PHILADELPHIA – John Wall expressed his displeasure with the officials on Friday night after the Washington Wizards were blasted, 123-98 by the Philadelphia 76ers, falling to 8-14 on the season. Throughout the game, he was driving to the basket as defenders closed in on him around the paint. He felt like there was a lot of contact, but said he never get those calls and could care less about the referees. His underlying frustration begins with officials claiming that contact against him does not look like much since he is a bigger guard and that they cannot call it every single play.
“I have nothing to say to them,” Wall said. “I have no respect for them. Simple as that. I get the same excuse every time. Just because I’m stronger than everybody, I don’t get those calls. I have no respect for them. They do their job, and I do my job. I have nothing nice to say towards them.”
One official hit Wall with a technical after he drove to the basket by splitting two opponents and making a shot up and under. He stood near the baseline and clapped. Granted, one could argue that the tech was given because of the constant complaining from him and other Wizards, but statistically speaking on last night’s game specifically, Wall’s point may be valid.
In 25 minutes of playing time and with 15 field goal attempts, Wall made one trip to the free-throw line for two attempts. Though he can knock down the jump shot at times, he knows it is better to drive to the paint and either attempt to get his own shot or dish off to one of his teammates. Being guarded by the opponents, but not getting many free throws puzzled his backcourt teammate, Bradley Beal who said he understands Wall’s grievances with the officiating.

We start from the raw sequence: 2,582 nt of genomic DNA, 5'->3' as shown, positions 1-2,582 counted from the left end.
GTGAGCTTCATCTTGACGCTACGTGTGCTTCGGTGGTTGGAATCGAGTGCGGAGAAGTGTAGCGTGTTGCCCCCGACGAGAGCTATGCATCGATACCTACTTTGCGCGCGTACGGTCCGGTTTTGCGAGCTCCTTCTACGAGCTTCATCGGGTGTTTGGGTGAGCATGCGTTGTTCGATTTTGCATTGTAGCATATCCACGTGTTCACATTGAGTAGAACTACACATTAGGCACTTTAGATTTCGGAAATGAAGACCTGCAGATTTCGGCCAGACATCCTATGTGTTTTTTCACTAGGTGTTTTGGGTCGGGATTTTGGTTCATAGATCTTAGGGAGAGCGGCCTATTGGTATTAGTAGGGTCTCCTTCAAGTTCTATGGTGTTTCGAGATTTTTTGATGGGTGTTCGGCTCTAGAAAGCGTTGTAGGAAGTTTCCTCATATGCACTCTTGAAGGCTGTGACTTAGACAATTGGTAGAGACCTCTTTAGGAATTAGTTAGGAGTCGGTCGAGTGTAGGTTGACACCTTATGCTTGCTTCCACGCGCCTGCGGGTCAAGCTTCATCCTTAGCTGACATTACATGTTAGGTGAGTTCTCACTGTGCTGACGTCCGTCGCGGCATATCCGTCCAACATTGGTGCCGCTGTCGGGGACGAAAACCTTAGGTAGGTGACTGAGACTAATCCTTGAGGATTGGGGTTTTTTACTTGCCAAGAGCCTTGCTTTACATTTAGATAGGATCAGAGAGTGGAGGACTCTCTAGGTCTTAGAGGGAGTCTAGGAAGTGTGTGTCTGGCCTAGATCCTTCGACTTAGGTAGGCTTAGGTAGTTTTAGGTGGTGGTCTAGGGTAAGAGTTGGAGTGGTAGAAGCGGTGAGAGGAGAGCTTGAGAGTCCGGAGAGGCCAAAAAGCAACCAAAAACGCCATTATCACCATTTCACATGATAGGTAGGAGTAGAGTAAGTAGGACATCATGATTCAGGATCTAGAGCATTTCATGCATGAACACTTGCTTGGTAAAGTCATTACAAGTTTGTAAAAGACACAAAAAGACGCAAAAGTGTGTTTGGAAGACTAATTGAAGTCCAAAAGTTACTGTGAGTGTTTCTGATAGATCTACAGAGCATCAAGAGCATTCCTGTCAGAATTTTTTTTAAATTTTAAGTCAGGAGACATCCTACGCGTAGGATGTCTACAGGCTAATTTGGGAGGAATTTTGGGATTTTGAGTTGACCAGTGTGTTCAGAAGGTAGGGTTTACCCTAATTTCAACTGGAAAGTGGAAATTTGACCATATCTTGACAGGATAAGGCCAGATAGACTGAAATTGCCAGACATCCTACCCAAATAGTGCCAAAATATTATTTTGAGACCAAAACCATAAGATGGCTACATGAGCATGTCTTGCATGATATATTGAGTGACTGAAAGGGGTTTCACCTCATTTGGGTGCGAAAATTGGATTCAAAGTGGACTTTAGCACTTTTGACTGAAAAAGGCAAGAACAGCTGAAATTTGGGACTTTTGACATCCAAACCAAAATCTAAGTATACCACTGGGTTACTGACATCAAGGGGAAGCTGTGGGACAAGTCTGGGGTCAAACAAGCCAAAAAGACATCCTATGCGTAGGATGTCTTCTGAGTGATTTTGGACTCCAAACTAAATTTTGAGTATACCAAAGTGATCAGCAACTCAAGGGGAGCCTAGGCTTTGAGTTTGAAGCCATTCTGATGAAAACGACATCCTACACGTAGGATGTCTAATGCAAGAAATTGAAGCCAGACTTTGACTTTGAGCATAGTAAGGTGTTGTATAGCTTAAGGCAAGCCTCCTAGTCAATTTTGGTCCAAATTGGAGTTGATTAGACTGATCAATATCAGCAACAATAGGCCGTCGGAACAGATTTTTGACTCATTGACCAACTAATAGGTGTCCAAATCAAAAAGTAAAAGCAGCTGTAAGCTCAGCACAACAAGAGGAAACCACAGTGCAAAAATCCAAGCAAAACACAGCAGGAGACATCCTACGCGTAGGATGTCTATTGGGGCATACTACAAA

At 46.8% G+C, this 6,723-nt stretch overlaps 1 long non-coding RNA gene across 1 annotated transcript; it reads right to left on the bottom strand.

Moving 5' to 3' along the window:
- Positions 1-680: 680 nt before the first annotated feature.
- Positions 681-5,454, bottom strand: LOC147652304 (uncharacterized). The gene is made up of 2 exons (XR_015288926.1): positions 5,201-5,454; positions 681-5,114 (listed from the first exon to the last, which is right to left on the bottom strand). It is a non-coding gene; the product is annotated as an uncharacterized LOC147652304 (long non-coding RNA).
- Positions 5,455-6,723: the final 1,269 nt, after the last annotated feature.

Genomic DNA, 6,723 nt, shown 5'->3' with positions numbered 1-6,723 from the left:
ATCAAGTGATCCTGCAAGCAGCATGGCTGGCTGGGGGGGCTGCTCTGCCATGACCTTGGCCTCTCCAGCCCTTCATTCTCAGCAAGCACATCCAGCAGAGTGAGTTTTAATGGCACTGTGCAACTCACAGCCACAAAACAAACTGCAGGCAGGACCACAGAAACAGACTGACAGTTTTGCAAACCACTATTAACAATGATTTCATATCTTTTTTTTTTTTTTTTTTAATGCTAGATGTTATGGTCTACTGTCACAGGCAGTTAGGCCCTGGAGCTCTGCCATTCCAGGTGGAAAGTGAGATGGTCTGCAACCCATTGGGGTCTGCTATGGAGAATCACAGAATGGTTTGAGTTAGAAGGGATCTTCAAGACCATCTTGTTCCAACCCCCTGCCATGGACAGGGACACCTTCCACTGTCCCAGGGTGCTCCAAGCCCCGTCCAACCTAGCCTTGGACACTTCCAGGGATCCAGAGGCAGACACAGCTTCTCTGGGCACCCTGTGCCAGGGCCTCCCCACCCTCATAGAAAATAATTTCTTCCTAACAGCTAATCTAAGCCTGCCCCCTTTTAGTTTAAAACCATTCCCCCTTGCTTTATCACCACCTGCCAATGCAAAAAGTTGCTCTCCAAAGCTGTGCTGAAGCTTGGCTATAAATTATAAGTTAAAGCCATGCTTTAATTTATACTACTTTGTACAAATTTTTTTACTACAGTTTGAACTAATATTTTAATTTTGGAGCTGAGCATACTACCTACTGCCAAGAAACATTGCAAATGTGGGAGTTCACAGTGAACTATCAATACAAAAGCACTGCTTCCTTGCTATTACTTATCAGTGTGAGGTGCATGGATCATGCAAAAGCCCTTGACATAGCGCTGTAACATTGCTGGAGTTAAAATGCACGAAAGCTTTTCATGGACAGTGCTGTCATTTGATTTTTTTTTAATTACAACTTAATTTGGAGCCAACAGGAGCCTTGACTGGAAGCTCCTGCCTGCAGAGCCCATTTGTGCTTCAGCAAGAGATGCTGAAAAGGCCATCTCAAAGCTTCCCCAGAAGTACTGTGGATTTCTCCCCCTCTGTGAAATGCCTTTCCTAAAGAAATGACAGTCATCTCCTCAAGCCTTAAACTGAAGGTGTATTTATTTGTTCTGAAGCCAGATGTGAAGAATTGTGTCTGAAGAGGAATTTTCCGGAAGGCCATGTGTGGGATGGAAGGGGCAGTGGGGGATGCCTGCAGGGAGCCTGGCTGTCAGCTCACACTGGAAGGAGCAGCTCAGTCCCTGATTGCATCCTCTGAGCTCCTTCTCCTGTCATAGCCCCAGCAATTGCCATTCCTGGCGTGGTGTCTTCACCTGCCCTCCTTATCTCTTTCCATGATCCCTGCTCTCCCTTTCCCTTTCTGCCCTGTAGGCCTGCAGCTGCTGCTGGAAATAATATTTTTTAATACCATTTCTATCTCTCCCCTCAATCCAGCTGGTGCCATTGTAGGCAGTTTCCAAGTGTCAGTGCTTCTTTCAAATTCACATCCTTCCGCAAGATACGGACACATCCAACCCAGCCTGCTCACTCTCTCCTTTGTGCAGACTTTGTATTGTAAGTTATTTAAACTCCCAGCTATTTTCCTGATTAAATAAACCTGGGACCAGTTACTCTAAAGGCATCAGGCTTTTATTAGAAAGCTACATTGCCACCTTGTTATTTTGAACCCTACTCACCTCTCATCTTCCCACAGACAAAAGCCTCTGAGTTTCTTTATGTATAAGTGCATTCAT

“I always understand John’s frustration,” Beal said. “John’s a guy who attacks the basket. That’s what his game is. He attacks. He’s in attack mode. It’s frustrating because he does get downhill. He does have the advantage over his defenders a lot of times…we feel like sometimes we don’t get rewarded.”
Wall’s history with the officials is well documented. In the 2016-17 season, he received a career high of 15 technical fouls and was ejected twice. Last season, he had a total of six technicals, which he already matched this season after just two months of basketball played.
Though Wall and Beal’s point may be valid, what is even more of an issue is the way they, sometimes, respond. Many guys on this team will look at the referees and stand with their hands up if they felt like they drew contact but did not get a whistle. As they are doing that, their opponent is rushing to the other end of the court scoring in a fast break situation. You can bet this has led to some of Washington’s putrid defense over the years. Beal said last night that at times he and his teammates get too caught up into trying to plead their cases with the officials.
“Sometimes we can,” Beal said. “Whether we carried it over, I’m not sure. I think at times we do and at times we don’t. I know we definitely have a problem with the refs…. I don’t know, I could really care less about the refs.”
Beal admitted that a lot of this team’s frustration is not just with officiating but everything as a whole; them not winning being at the top of that list. Nevertheless, he said the key is for them to go through these trials and tribulations together as a unit and not allow the circumstance to make them turn against each other. That line makes PR happy given all of the drama surrounding the team, but if it actually happens remains to be seen.